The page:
“Peter, the Bible and the Ancient Mysteries are total opposites. The mysteries are all about the god within you . . . man as god. The Bible is all about the God above you . . . and man as a powerless sinner.”

“Yes! Exactly! You’ve put your finger on the precise problem! The moment mankind separated himself from God, the true meaning of the Word was lost. The voices of the ancient masters have now been drowned out, lost in the chaotic din of self-proclaimed practitioners shouting that they alone understand the Word . . . that the Word is written in their language and none other.”

Peter continued down the stairs.

“Robert, you and I both know that the ancients would be horrified if they saw how their teachings have been perverted . . . how religion has established itself as a tollbooth to heaven . . . how warriors march into battle believing God favors their cause. We’ve lost the Word, and yet its true meaning is still within reach, right before our eyes. It exists in all the enduring texts, from the Bible to the Bhagavad Gita to the Koran and beyond. All of these texts are revered upon the altars of Freemasonry because Masons understand what the world seems to have forgotten . . . that each of these texts, in its own way, is quietly whispering the exact same message.” Peter’s voice welled with emotion. “ ‘Know ye not that ye are gods?’” (on my pdf version its page 327)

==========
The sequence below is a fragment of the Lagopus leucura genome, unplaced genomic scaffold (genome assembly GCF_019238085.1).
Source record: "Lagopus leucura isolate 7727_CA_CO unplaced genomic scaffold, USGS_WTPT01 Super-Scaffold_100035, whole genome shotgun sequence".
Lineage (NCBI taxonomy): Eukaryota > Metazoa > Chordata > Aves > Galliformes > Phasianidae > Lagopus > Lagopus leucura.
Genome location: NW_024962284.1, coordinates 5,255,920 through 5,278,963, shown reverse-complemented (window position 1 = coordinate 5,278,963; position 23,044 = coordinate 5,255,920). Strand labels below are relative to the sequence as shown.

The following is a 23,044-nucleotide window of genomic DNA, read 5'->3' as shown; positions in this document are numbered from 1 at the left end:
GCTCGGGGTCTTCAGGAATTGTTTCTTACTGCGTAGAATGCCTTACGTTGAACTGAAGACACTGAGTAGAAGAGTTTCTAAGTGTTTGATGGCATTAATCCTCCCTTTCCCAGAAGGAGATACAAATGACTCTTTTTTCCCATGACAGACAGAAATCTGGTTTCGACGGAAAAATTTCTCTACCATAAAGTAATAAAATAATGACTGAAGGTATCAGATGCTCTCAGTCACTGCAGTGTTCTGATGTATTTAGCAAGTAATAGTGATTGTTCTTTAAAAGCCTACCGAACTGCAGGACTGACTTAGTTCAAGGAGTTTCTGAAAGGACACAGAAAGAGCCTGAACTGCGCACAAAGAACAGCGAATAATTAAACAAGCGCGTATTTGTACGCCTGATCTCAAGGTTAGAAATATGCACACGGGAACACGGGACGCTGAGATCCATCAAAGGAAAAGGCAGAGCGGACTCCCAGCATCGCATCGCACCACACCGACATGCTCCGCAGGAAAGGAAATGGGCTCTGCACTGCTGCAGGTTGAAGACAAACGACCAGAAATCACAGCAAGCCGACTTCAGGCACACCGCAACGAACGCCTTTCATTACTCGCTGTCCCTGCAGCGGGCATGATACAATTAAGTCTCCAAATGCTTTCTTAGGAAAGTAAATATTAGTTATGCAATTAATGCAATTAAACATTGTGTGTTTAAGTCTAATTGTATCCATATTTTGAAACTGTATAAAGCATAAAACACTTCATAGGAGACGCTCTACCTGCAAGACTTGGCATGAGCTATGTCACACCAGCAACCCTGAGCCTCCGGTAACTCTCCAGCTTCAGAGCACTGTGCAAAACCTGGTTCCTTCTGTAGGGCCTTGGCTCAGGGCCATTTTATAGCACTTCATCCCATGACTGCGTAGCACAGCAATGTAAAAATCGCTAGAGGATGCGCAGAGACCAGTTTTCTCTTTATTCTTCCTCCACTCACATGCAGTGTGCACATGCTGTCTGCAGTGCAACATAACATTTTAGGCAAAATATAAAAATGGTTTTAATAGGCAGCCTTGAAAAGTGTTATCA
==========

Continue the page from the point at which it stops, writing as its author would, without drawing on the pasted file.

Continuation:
You know what’s interesting is that my professor in systematic theology class just made almost the same point. He said that salvation is not about having our sins forgiven and going to heaven. We were looking at the heresy of Arianism, and to combat this view, Athanasius argued that God became man so that man might become God. If, as Arius said, Jesus was just a great creature, then this process is not possible. Now, what Dan Brown is saying is different. Brown is basically peddling an updated, retooled Gnosticism. We have the divine spark within us, which must be harnessed and eventually freed from this depraved realm of flesh. The goal of Christianity is to become like Christ, not to become our own god with our own little universe.